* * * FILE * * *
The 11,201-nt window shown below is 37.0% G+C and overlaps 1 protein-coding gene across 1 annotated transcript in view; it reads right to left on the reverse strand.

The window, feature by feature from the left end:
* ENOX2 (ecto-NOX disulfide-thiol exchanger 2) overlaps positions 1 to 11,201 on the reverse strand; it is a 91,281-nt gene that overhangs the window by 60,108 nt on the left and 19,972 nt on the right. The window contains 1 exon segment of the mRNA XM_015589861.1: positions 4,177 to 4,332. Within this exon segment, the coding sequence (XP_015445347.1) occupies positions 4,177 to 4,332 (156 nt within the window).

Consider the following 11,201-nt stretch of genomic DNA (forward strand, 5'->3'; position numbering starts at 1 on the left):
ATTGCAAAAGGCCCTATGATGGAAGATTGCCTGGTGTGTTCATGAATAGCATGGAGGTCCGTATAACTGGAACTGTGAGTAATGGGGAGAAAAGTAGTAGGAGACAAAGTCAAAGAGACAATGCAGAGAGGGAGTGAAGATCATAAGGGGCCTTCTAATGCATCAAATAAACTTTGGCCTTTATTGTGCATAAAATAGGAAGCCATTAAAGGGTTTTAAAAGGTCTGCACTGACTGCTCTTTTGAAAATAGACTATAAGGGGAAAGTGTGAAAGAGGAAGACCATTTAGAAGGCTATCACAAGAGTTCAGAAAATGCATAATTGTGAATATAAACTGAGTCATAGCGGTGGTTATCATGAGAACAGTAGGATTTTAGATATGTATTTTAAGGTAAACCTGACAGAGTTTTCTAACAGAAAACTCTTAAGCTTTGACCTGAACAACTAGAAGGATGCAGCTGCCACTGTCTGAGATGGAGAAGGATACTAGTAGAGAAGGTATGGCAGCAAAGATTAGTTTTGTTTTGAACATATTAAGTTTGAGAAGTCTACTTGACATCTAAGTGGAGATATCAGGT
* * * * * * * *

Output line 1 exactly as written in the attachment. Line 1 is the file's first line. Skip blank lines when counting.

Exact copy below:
The 11,201-nt window shown below is 37.0% G+C and overlaps 1 protein-coding gene across 1 annotated transcript in view; it reads right to left on the reverse strand.